Iliad Italy hits 2.2 million subscribers in Q3 2018

French telecoms group Iliad has released its Q3 2018 numbers and they reveal continued strong subscriber growth from its new Italian business.

By the end of September Iliad Italy had 2.23 million subscribers, up from a million in mid July. This means the subscriber growth rate slowed a bit, but not much, and there was still plenty of momentum. On top of that Iliad Italy contributed €46 million to group revenues in Q3, having chipped in less than ten prior to that, so Iliad seems to be doing a decent job of monetising those subscribers already.

Iliad Q3 2018

Here’s what Iliad had to say in its quarterly report about its Italian performance:

  • Outstanding commercial success: The Group had over 2.23 million subscribers7 in Italy at end-September 2018, just four months after launching its Italian mobile business. By way of comparison, the Group signed up 2.6 million subscribers in three months when it launched Free Mobile in France.
  • A successful upscaling strategy: The Group successfully introduced two consecutive price increases and enriched its offerings, while pursuing its strong pace of net adds. At September 30, 2018, Iliad’s original offer in Italy was invoiced at €7.99/month, including unlimited calls and texts, as well as 50 GB of 4G/4G+ and 4GB roaming allowance.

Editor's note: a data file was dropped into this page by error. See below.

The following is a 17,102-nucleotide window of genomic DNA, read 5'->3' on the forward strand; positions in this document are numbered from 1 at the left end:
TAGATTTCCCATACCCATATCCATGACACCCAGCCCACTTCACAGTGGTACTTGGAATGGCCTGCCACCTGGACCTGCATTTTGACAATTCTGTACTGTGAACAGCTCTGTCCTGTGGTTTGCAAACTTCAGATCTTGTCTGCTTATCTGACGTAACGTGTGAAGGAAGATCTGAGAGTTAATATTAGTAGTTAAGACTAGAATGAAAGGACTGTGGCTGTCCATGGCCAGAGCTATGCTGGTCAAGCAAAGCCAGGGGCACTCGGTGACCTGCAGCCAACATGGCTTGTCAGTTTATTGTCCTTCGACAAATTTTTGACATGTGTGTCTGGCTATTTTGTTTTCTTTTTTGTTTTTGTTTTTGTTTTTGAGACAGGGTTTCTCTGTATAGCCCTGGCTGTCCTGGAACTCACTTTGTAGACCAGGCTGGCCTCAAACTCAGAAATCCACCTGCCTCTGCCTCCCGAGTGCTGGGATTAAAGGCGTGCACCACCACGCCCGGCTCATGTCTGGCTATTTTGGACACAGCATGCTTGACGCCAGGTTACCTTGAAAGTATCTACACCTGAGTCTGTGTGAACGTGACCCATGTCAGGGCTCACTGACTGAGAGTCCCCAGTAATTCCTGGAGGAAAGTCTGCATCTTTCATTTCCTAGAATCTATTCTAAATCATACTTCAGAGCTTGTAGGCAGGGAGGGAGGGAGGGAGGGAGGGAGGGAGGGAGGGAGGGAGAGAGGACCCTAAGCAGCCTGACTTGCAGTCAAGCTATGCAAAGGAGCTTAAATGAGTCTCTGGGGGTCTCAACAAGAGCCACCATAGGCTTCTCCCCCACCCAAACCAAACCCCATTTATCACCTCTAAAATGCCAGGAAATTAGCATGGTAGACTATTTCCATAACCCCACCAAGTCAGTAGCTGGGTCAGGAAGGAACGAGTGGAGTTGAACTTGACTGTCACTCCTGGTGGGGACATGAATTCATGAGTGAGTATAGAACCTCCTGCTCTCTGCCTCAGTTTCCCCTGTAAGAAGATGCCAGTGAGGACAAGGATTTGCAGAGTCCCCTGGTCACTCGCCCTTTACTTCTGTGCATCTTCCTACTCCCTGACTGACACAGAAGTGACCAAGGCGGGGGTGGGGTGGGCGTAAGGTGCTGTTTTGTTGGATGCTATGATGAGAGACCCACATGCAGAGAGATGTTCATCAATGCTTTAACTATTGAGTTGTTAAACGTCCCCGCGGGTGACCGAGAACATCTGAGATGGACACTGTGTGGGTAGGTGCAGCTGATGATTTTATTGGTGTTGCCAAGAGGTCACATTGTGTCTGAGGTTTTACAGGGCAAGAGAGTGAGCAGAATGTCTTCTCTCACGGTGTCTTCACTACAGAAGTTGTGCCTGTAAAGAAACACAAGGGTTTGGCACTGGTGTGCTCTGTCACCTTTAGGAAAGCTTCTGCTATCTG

• A recognized brand, with the Iliad brand now widely recognized in Italy: At end-September, four out of five Italians knew the Iliad brand, compared with one out of ten before the launch.
  • Third-quarter 2018 revenues generated by Iliad’s Italian operations totaling €46 million, already representing almost 4% of the Group’s total revenues: This amount comprises (i) the subscription cost (€5.99/month, €6.99/month or €7.99/month depending on the offer) and (ii) SIM card activations carried out during the period, at a price of €9.99 per SIM card.

Over in France revenues declined by 2%, with landline operations and sales of mobile handsets cancelling out growth in mobile subscriber revenues. Iliad just blamed competition for the landline situation and lauded an improvement in subscriber mix (i.e. more postpaid) for the mobile improvement. The main reason for the handset revenue decline was a ‘stricter commercial strategy for rental offers’.

Vodafone blames big loss on India and other impairments

UK operator group Vodafone announced a net loss of €7.8 billion for the six months to the end of September, thanks largely to some one-off impairments.

Group revenue was down 5.5% year-on-year, but the company wrote down €3.5 bil on the disposal of Vodafone India and a similar amount for various impairments that also included India as well as Spain and Romania. There was also the time-honoured adjustments for currency and various other bits of accounting arcana that presumably make sense to someone. Here’s the P&L, which registers a slightly higher loss, but what’s a hundred mil between friends?

Vodafone 2018 P&L

“Our performance in the majority of our markets has been good during the first half of the year, and we have taken decisive commercial and operational actions to respond to challenging competitive conditions in Italy and Spain,” said Vodafone Group Chief Exec Nick Read.